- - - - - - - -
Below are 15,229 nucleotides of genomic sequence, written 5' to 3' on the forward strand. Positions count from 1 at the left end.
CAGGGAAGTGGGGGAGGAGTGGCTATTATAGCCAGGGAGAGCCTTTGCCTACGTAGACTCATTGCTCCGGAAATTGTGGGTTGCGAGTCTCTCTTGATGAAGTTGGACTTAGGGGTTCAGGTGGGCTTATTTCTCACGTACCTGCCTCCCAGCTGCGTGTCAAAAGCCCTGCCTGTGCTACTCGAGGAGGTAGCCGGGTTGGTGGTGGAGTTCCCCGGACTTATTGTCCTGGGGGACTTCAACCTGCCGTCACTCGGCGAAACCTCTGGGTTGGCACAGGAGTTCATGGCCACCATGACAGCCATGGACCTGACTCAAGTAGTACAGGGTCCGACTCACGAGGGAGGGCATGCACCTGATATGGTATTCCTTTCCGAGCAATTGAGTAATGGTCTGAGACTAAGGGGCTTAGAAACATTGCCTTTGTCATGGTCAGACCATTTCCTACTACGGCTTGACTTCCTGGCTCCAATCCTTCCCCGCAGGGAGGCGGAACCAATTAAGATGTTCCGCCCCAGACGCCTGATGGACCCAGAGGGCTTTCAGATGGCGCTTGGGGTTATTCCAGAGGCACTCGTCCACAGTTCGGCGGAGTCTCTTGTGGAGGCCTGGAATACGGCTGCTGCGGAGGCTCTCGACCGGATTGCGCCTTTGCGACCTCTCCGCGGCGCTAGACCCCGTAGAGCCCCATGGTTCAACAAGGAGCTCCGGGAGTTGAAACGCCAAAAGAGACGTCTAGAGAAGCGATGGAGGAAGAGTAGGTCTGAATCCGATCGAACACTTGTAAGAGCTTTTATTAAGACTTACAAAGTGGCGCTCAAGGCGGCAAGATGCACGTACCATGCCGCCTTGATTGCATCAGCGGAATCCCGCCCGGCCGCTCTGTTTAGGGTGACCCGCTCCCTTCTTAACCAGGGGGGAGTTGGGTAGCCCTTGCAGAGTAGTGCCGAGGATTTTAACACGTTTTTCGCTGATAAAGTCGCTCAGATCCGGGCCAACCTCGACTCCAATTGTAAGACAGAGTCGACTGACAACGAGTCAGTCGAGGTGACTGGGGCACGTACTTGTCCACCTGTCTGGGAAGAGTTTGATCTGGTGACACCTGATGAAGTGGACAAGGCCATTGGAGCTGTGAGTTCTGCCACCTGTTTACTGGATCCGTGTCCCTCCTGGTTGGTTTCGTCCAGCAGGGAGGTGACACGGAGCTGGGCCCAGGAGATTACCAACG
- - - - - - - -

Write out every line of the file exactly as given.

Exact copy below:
Below are 15,229 nucleotides of genomic sequence, written 5' to 3' on the forward strand. Positions count from 1 at the left end.
CAGGGAAGTGGGGGAGGAGTGGCTATTATAGCCAGGGAGAGCCTTTGCCTACGTAGACTCATTGCTCCGGAAATTGTGGGTTGCGAGTCTCTCTTGATGAAGTTGGACTTAGGGGTTCAGGTGGGCTTATTTCTCACGTACCTGCCTCCCAGCTGCGTGTCAAAAGCCCTGCCTGTGCTACTCGAGGAGGTAGCCGGGTTGGTGGTGGAGTTCCCCGGACTTATTGTCCTGGGGGACTTCAACCTGCCGTCACTCGGCGAAACCTCTGGGTTGGCACAGGAGTTCATGGCCACCATGACAGCCATGGACCTGACTCAAGTAGTACAGGGTCCGACTCACGAGGGAGGGCATGCACCTGATATGGTATTCCTTTCCGAGCAATTGAGTAATGGTCTGAGACTAAGGGGCTTAGAAACATTGCCTTTGTCATGGTCAGACCATTTCCTACTACGGCTTGACTTCCTGGCTCCAATCCTTCCCCGCAGGGAGGCGGAACCAATTAAGATGTTCCGCCCCAGACGCCTGATGGACCCAGAGGGCTTTCAGATGGCGCTTGGGGTTATTCCAGAGGCACTCGTCCACAGTTCGGCGGAGTCTCTTGTGGAGGCCTGGAATACGGCTGCTGCGGAGGCTCTCGACCGGATTGCGCCTTTGCGACCTCTCCGCGGCGCTAGACCCCGTAGAGCCCCATGGTTCAACAAGGAGCTCCGGGAGTTGAAACGCCAAAAGAGACGTCTAGAGAAGCGATGGAGGAAGAGTAGGTCTGAATCCGATCGAACACTTGTAAGAGCTTTTATTAAGACTTACAAAGTGGCGCTCAAGGCGGCAAGATGCACGTACCATGCCGCCTTGATTGCATCAGCGGAATCCCGCCCGGCCGCTCTGTTTAGGGTGACCCGCTCCCTTCTTAACCAGGGGGGAGTTGGGTAGCCCTTGCAGAGTAGTGCCGAGGATTTTAACACGTTTTTCGCTGATAAAGTCGCTCAGATCCGGGCCAACCTCGACTCCAATTGTAAGACAGAGTCGACTGACAACGAGTCAGTCGAGGTGACTGGGGCACGTACTTGTCCACCTGTCTGGGAAGAGTTTGATCTGGTGACACCTGATGAAGTGGACAAGGCCATTGGAGCTGTGAGTTCTGCCACCTGTTTACTGGATCCGTGTCCCTCCTGGTTGGTTTCGTCCAGCAGGGAGGTGACACGGAGCTGGGCCCAGGAGATTACCAACG